Interesting Facts About Starling Birds Murmuring in the Winter Sky

Interesting Facts About Starling Birds Murmuring in the Winter Sky

Ever looked up in the dusking sky during winter or fall? If you happen to live in the Northern Hemisphere and looked up, then, the chances are you have been dazzled by the uncountable numbers of birds swirling in the sky, creating intricate dance-like movements. This ritualistic swirling is usually performed by a flock of common starling birds.

In their flight to migrate toward a warmer hemisphere, starling birds take stoppage to rest for a week or so. It is when they perform murmuration, mostly when the sun is setting down. It makes up for a mysterious sight, which is still baffling scientists and bird watchers alike.

So, today, we list down a few interesting facts that are so far known to the scientists about the starling’s murmuration or the coordinated afternoon ritual below.

Why Do the Flocks of Starlings Murmurs?

Even after years of observations, bird-watchers and researchers still couldn’t come up with too many plausible explanations for the common starling bird’s murmuration. The common consensus is that it is a practical defence against a haunting predator - something like a falcon who likes to munch on a starling.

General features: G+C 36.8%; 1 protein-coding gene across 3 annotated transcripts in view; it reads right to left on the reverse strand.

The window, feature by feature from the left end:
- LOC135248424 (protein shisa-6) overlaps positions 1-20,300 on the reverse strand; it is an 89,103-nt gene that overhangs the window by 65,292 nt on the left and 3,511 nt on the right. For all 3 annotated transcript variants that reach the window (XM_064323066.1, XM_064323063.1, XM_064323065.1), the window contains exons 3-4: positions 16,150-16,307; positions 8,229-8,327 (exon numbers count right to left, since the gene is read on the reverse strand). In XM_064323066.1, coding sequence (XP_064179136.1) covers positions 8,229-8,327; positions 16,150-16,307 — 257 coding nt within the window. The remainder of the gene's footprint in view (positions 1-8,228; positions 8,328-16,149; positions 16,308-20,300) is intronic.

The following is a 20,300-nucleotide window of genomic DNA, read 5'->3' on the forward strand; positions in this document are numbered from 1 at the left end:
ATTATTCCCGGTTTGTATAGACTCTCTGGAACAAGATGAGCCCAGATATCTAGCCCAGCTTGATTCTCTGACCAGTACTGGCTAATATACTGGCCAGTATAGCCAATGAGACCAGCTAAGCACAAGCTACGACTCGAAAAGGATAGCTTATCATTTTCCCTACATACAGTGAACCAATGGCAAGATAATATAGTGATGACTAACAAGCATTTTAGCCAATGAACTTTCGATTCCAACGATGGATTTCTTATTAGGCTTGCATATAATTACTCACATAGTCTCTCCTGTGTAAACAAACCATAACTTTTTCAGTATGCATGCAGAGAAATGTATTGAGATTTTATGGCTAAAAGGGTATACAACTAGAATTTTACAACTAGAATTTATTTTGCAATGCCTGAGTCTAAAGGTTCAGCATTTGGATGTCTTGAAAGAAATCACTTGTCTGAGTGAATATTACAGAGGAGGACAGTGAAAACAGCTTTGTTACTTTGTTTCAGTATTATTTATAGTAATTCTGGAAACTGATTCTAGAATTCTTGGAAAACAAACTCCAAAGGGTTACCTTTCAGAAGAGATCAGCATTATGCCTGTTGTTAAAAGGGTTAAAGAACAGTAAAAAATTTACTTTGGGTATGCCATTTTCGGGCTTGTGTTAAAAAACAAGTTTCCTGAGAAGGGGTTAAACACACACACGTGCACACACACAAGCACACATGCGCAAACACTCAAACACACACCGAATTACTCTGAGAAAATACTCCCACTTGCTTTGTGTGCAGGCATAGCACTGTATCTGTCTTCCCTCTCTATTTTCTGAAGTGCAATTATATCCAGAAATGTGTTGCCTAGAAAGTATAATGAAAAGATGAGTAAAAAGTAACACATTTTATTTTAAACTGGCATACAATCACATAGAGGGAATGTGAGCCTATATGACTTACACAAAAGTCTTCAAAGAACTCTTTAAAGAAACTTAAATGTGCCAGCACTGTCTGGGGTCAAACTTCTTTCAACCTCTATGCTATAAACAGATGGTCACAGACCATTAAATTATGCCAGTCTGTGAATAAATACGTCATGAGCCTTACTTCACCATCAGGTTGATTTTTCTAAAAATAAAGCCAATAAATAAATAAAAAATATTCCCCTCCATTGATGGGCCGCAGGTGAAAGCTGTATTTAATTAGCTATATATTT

It is assumed that by being in a group and constantly creating different waves and patterns, they save themselves from getting caught by a predator. However, the sheer size of the flock can also alert the predators and attract them, denting the explanations a little.

Other Interesting Facts

Just like the bees, murmuring flocks of starling birds follow some general patterns. These are:

  • Starlings murmur without an obvious leader as the entire flock act as a single entity.

  • The waves and patterns are rapidly transformative, creating overlaps and changing both in terms of the shape and the density of birds.

  • The secret behind the brilliant coordination comes from each starling bird mimicking its seven neighbours in given murmurs.

  • The number of starlings in a murmur is usually fixed, which sometimes can be divided into two nearby groups.